JUST ONE MORE TIME
Illinois’ late March lamb allows Devin, for the first time since Thanksgiving,
to sit on a park bench, savor the air and just be.
Devin is surprised to hear a red-winged blackbird trilling in the oak tree beside him.
If the blackbird’s back north, Devin figures, there’s no more denying it—
the seasonal do-si-do between winter and spring has begun.
The Incredible Shrinking Snowbanks, revealing autumn’s muddy carnage,
had been declaring that for days already. Devin, though, easily ignored them.
In the Midwest, at any time, weather is a loaded game of chance.
The blackbird’s song leaves no doubt—and leaves Devin with a sense of dread.
Winter steals away with all of his convenient excuses—
“What if my clunker breaks down in the snow? I’ll be stranded out there.”
“Arthritis, you see. My old bones can’t work in the cold.”
“That’s warm-weather work. That business doesn’t ramp up until the thaw.”
These were ready and respectful reasons for Devin’s unemployment.
After such a long layoff, he’d come to accept his idleness.
“Soon,” however, had abruptly become “now.” The page had turned.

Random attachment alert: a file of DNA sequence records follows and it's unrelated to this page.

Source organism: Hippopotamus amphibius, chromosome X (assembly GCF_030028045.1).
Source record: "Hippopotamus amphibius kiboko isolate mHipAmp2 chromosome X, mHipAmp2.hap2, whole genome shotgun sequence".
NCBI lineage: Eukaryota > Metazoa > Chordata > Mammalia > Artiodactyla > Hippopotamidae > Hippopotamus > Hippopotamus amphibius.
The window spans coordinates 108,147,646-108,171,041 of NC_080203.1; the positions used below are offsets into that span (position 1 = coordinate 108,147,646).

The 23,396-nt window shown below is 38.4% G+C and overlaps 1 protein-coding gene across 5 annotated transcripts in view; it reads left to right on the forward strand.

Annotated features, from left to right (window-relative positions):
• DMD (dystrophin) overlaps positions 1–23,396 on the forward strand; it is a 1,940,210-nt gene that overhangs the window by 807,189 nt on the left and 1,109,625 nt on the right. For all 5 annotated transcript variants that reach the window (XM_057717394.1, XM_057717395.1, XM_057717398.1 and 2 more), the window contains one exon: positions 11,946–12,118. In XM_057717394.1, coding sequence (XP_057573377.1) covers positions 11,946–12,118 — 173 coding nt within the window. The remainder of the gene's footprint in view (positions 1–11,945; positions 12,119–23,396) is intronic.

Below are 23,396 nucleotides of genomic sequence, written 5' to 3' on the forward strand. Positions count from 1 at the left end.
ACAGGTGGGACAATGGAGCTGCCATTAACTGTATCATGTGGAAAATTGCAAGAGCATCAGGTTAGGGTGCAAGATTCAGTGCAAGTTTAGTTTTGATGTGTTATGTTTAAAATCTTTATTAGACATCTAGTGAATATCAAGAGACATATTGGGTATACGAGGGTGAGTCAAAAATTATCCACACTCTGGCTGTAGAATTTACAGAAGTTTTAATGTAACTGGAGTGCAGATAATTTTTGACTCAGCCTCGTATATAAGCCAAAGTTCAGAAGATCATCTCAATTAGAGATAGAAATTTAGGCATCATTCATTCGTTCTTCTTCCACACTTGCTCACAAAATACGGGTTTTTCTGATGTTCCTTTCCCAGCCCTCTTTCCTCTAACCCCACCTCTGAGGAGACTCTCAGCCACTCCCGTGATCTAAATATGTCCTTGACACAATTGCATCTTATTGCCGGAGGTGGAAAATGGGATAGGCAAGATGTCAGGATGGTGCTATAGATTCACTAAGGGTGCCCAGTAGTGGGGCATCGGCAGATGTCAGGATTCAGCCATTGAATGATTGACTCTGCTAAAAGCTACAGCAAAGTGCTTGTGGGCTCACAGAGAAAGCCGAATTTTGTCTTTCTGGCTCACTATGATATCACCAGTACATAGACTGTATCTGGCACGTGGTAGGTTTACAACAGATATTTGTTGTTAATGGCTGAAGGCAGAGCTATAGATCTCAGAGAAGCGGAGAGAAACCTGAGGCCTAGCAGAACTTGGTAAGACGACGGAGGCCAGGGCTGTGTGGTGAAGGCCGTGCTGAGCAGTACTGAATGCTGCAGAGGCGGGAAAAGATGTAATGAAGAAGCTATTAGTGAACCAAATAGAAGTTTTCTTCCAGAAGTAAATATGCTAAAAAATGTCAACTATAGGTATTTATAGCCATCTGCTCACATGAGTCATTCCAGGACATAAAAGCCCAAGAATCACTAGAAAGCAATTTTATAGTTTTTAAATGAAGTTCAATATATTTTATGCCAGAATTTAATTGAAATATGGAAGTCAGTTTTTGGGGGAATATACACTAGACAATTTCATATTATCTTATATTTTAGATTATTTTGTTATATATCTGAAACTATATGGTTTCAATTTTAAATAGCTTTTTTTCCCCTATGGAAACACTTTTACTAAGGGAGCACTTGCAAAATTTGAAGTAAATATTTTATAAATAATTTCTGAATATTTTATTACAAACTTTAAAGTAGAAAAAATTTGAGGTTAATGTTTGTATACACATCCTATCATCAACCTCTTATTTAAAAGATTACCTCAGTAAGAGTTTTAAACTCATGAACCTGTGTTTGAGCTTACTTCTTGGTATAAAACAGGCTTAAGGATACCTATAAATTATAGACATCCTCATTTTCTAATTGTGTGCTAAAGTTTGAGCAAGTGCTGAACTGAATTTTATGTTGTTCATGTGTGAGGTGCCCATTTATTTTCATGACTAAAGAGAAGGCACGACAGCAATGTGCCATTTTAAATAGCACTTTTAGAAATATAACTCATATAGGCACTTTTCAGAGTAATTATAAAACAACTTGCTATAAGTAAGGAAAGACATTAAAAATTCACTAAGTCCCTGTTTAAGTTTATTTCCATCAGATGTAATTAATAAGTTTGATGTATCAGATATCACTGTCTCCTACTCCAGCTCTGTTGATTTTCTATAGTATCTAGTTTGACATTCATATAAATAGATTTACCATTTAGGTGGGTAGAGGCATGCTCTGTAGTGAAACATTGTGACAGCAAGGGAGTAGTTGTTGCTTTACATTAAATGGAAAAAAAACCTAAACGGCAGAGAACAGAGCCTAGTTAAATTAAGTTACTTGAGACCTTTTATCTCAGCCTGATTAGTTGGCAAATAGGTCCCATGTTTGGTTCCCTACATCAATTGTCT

A blank sheet was staring Devin down, demanding words to fill it.
Wearily, he would suit up and run the gauntlet again—
apply, apply, interview, interview, follow-up, follow-up, on and on.
And at the end of that brutally infinite line? Silence or rejection.
A chill chases the thought down Devin’s back.
As the blackbird flies off, Devin stands up and heads for home.
Walking, he sends an earnest prayer to Mother Nature:can’t Chicago, just one more time, manage a spring snowstorm?
BIOGRAPHY: Jack Phillips Lowe is a lifelong Chicagoan. His poems have appeared in Clark Street Review, Nerve Cowboy and Poetry Super Highway. Lowe listened to "Afternoon Delight" by the Starland Vocal Band while typing this; the song is now permanently imprinted on his brain. Lowe's brand-new chapbook, Jupiter Works on Commission (Middle Island Press, 2015) is available from amazon.com:http://www.amazon.
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